Faith leaders are ramping up their lobbying of lawmakers, pushing them to pass an overhaul of the nation’s immigration laws as the window is rapidly closing for the House to act this year.
On May 29, members of the U.S. Conference of Catholic Bishops’ Committee on Migration will take to Capitol Hill to make their case to members of Congress.
Participants will hail from parts of the country where immigration is an especially hot-button issue: Las Cruces, N.M.; Tucson, Ariz.; and Miami. Bishops from Salt Lake City and Seattle will also be present. Eusebio Elizondo, the auxiliary bishop of Seattle and chairman of the bishops’ Committee on Migration, said participation at a Mass in early April at the U.S.-Mexico border in Arizona was revelatory.
“Our trip to the border opened our eyes, even more than previously, to the human tragedies generated by our immigration system,” Elizondo said in a statement. “Bringing our experience, as well as the solidarity and spirit we felt as residents on both sides of the border, to our lawmakers in Washington is a natural next step.”
The U.S. Conference of Catholic Bishops’ Committee on Migration’s visit will come on the heels of a lobby day recently convened on Capitol Hill by a group of evangelical pastors who urged primarily House Republicans to act on immigration before the end of the 113th Congress.
Both groups face a difficult task when it comes to changing minds or spurring action. California GOP Rep. Dana Rohrabacher was visited by some of the evangelical pastors a few weeks ago, and the staunch opponent of overhauling the immigration code parted ways with the activists unconvinced.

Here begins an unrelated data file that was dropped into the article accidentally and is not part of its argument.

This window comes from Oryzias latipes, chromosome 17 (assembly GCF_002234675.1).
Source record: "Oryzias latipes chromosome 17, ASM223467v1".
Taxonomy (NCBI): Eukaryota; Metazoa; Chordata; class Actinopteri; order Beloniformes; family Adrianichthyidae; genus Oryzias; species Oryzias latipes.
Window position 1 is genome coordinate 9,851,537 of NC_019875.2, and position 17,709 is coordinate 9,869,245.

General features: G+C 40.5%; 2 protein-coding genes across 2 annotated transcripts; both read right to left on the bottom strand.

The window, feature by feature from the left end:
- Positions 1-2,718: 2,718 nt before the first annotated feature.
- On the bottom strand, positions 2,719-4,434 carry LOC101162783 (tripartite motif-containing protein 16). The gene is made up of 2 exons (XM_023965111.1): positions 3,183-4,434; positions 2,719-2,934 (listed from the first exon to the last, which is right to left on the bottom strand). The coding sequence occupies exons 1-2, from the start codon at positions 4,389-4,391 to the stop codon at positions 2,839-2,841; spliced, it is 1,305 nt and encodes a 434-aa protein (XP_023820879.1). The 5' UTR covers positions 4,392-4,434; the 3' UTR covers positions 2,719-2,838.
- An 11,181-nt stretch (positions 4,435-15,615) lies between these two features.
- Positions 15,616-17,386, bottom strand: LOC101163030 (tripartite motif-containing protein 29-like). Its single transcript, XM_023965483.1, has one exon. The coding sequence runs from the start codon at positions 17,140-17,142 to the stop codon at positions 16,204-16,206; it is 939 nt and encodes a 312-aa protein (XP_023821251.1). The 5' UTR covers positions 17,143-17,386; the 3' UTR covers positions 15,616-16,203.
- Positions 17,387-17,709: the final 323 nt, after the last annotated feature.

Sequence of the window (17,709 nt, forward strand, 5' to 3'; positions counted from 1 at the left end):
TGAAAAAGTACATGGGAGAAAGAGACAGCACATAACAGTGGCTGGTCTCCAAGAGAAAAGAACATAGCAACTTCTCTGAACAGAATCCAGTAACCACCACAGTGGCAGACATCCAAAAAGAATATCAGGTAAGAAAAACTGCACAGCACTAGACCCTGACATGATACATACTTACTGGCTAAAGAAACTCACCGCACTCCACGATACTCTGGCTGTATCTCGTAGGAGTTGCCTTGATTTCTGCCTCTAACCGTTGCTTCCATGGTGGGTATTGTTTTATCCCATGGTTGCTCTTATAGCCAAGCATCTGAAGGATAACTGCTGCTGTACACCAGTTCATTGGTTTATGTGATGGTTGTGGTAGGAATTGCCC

This is what he told CQ Roll Call at the time:
“My response to them was, No. 1, a policy of legalizing the people who are here, the sort of easy way out, would in the long run put 40 million new people into our country, which would change the nature of our country, and that would be a bad thing, not to mention breaking the bank, etc.
“Also, my response was that Christian love is not furthered by advocacy of government policy but instead by individual action and commitment. Individual commitment is not individual commitment to changing a government policy, it is to come out and help specific people and people who are in need, and if [the pastors] really wanted to help people who are here illegally or in bad situations they, they want to pay for their health insurance and everything, then I would be saying how wonderful that is. But if they are advocating that the government do that, then it will break our bank and destroy our country.”